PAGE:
Abstract. The Korean reflexive Caki 'self is ambiguous semantically and syntactically. This reflex-ive does not always behave as an anaphor or a pronominal. It is often not bound, nor is it consistent in its distribution as would be expected from the alternative view,
which regards it as a long-distance anaphor or a pronominal. It is noted in this study, on the other hand, that the behavior of the reflex-ive is ambivalent in two ways. For one, the interpretation of the reflexive is sensitive to its co-occurring predicate and allows the reading of the abstract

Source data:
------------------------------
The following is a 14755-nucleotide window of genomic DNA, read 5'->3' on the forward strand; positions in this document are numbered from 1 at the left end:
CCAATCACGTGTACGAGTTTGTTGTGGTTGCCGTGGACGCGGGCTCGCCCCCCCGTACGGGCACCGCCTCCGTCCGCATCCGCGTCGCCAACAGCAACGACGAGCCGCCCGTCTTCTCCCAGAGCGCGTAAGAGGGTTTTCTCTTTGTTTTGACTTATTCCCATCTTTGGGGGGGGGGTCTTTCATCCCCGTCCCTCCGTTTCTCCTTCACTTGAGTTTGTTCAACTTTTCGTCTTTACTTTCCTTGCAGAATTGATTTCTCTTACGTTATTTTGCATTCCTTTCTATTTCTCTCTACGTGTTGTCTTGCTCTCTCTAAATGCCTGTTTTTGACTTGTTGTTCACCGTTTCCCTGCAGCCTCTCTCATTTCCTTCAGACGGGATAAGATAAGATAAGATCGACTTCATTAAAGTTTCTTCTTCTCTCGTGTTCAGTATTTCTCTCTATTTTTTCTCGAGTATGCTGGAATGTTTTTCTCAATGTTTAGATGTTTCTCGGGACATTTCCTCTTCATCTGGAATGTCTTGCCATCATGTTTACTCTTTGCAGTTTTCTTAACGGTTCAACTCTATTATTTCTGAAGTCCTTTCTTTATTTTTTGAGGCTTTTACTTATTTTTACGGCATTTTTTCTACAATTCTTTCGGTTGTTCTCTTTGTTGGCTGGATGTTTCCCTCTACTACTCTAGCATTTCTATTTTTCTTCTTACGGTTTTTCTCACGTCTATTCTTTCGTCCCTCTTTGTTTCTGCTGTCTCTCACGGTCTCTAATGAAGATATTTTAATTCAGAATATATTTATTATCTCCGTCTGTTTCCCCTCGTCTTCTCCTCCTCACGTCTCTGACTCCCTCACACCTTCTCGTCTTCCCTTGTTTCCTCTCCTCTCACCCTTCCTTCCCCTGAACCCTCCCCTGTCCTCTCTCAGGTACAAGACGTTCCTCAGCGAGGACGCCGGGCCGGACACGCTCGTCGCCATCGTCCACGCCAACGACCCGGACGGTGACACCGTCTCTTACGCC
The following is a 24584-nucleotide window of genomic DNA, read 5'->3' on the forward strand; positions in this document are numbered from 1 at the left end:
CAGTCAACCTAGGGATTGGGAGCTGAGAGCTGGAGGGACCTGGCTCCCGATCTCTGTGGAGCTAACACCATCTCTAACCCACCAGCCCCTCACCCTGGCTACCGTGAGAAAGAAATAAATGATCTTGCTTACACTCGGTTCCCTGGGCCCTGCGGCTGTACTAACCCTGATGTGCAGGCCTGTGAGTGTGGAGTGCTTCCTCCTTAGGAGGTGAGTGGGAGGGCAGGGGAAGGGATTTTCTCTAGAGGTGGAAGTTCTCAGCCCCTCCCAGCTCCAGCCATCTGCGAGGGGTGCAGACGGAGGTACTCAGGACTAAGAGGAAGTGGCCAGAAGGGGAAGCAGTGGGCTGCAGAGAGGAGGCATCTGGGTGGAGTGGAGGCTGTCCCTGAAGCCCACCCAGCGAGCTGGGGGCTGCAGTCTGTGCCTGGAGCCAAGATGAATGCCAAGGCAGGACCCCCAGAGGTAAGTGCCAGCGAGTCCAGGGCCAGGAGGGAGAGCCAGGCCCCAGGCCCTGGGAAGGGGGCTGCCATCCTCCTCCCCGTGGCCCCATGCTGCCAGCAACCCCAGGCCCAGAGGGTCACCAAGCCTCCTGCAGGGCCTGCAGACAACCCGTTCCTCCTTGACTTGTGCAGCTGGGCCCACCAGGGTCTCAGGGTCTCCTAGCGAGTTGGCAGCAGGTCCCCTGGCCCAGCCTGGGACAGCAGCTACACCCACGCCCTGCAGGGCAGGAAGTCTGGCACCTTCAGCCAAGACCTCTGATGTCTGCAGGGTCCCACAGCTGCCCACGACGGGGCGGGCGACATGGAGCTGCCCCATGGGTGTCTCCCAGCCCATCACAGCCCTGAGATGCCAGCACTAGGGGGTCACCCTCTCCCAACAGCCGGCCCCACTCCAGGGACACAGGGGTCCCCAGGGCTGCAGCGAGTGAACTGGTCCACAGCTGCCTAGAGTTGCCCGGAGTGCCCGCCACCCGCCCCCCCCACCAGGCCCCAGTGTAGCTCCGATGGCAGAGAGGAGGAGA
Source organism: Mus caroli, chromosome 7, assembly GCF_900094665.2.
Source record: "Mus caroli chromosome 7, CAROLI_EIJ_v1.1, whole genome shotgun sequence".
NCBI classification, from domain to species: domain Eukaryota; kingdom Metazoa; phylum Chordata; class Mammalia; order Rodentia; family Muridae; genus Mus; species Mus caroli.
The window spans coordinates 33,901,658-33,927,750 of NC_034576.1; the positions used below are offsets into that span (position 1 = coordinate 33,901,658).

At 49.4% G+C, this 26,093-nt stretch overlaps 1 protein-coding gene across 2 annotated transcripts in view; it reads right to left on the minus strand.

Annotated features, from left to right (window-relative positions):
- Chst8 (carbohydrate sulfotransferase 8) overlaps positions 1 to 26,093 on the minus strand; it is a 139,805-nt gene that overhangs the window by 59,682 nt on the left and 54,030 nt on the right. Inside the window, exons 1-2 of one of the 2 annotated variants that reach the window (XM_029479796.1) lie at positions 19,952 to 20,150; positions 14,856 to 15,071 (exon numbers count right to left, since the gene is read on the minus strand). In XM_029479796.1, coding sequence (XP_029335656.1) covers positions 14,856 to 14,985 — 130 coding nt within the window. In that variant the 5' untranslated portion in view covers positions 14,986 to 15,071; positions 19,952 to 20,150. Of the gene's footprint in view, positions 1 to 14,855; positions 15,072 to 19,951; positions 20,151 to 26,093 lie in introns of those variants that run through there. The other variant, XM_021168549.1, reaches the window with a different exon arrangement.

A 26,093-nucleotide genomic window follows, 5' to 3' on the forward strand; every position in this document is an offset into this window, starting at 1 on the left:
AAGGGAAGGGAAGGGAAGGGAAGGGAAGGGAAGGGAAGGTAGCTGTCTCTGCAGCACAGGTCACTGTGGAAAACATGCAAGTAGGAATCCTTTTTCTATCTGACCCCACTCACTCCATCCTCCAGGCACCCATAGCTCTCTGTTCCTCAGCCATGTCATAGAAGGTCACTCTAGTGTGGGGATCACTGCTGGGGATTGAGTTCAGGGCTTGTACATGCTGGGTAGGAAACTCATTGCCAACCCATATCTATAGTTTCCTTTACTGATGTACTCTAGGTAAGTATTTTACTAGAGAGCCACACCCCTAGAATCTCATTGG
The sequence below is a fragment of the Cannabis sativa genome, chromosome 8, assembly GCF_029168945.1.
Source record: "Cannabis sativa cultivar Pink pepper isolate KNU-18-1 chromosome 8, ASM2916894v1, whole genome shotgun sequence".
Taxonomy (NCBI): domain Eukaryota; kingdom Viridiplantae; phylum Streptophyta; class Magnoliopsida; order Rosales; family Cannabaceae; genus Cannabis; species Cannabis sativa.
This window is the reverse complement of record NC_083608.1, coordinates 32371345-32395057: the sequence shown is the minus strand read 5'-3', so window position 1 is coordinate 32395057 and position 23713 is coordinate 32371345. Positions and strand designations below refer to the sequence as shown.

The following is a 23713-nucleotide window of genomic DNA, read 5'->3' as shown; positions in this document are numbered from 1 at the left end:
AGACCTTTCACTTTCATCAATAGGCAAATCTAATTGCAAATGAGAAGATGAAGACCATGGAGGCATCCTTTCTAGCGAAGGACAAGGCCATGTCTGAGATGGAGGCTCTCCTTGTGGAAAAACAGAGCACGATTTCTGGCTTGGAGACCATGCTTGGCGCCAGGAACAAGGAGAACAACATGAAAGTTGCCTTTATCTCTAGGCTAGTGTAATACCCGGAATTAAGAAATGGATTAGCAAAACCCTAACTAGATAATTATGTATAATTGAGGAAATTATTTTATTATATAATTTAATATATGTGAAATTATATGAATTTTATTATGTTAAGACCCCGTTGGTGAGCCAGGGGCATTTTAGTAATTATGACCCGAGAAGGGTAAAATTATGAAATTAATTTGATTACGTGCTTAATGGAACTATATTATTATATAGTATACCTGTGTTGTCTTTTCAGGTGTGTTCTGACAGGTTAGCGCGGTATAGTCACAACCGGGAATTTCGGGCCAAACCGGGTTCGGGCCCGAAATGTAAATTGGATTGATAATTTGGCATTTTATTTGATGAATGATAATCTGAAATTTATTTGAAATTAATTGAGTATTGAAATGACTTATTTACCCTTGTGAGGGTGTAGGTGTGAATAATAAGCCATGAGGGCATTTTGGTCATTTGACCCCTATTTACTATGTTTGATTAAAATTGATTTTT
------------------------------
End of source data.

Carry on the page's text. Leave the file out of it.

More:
concept of personhood and individuality along the lines with Safir (1996). For another, the reflexive seems to behave like a Near-reflexive in the sense of Lidz (2001). Given these observations, this study has largely focused its discussion on how inherent reflexivity of predicates and the
abstract concept of personhood and individuality of the reflexive may interact in determining the antecedent. It is concluded that the reflexive is a refer-entially independent and lexically idiosyncratic noun when it is conceived of as a "reified" soul, and behaves like a discourse-sensitive
reflexive pronoun in other contexts.